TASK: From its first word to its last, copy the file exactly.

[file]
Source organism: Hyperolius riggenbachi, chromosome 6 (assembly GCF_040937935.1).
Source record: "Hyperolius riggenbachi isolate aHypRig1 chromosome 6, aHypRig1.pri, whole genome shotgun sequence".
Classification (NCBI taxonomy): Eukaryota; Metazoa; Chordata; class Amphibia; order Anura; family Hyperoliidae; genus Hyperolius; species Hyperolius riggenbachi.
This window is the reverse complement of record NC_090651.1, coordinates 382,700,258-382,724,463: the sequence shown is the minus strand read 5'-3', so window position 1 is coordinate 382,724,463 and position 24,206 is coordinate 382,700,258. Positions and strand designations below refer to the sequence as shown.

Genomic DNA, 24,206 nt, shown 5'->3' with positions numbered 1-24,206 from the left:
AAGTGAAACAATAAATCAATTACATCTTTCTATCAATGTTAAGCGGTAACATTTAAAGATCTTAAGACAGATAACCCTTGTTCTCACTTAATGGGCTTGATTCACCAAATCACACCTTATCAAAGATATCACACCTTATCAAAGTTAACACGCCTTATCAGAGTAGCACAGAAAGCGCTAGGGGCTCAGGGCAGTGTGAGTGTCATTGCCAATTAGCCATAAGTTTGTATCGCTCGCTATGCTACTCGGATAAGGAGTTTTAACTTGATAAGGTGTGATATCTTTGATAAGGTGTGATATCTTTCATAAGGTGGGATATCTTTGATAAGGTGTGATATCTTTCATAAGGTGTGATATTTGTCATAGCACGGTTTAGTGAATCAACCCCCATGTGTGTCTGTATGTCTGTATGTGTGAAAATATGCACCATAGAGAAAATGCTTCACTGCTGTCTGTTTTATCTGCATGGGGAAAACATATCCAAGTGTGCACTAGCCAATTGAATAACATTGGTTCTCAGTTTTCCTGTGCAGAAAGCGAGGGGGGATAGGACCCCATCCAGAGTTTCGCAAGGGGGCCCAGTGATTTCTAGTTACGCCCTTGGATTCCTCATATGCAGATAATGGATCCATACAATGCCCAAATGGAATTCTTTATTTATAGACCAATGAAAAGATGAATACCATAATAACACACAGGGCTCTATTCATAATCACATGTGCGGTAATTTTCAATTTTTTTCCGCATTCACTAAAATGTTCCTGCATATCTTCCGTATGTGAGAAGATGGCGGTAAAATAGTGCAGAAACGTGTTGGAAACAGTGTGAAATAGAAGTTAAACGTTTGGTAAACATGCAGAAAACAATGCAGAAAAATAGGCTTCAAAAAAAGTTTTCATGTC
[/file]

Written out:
Source organism: Hyperolius riggenbachi, chromosome 6 (assembly GCF_040937935.1).
Source record: "Hyperolius riggenbachi isolate aHypRig1 chromosome 6, aHypRig1.pri, whole genome shotgun sequence".
Classification (NCBI taxonomy): Eukaryota; Metazoa; Chordata; class Amphibia; order Anura; family Hyperoliidae; genus Hyperolius; species Hyperolius riggenbachi.
This window is the reverse complement of record NC_090651.1, coordinates 382,700,258-382,724,463: the sequence shown is the minus strand read 5'-3', so window position 1 is coordinate 382,724,463 and position 24,206 is coordinate 382,700,258. Positions and strand designations below refer to the sequence as shown.

Genomic DNA, 24,206 nt, shown 5'->3' with positions numbered 1-24,206 from the left:
AAGTGAAACAATAAATCAATTACATCTTTCTATCAATGTTAAGCGGTAACATTTAAAGATCTTAAGACAGATAACCCTTGTTCTCACTTAATGGGCTTGATTCACCAAATCACACCTTATCAAAGATATCACACCTTATCAAAGTTAACACGCCTTATCAGAGTAGCACAGAAAGCGCTAGGGGCTCAGGGCAGTGTGAGTGTCATTGCCAATTAGCCATAAGTTTGTATCGCTCGCTATGCTACTCGGATAAGGAGTTTTAACTTGATAAGGTGTGATATCTTTGATAAGGTGTGATATCTTTCATAAGGTGGGATATCTTTGATAAGGTGTGATATCTTTCATAAGGTGTGATATTTGTCATAGCACGGTTTAGTGAATCAACCCCCATGTGTGTCTGTATGTCTGTATGTGTGAAAATATGCACCATAGAGAAAATGCTTCACTGCTGTCTGTTTTATCTGCATGGGGAAAACATATCCAAGTGTGCACTAGCCAATTGAATAACATTGGTTCTCAGTTTTCCTGTGCAGAAAGCGAGGGGGGATAGGACCCCATCCAGAGTTTCGCAAGGGGGCCCAGTGATTTCTAGTTACGCCCTTGGATTCCTCATATGCAGATAATGGATCCATACAATGCCCAAATGGAATTCTTTATTTATAGACCAATGAAAAGATGAATACCATAATAACACACAGGGCTCTATTCATAATCACATGTGCGGTAATTTTCAATTTTTTTCCGCATTCACTAAAATGTTCCTGCATATCTTCCGTATGTGAGAAGATGGCGGTAAAATAGTGCAGAAACGTGTTGGAAACAGTGTGAAATAGAAGTTAAACGTTTGGTAAACATGCAGAAAACAATGCAGAAAAATAGGCTTCAAAAAAAGTTTTCATGTC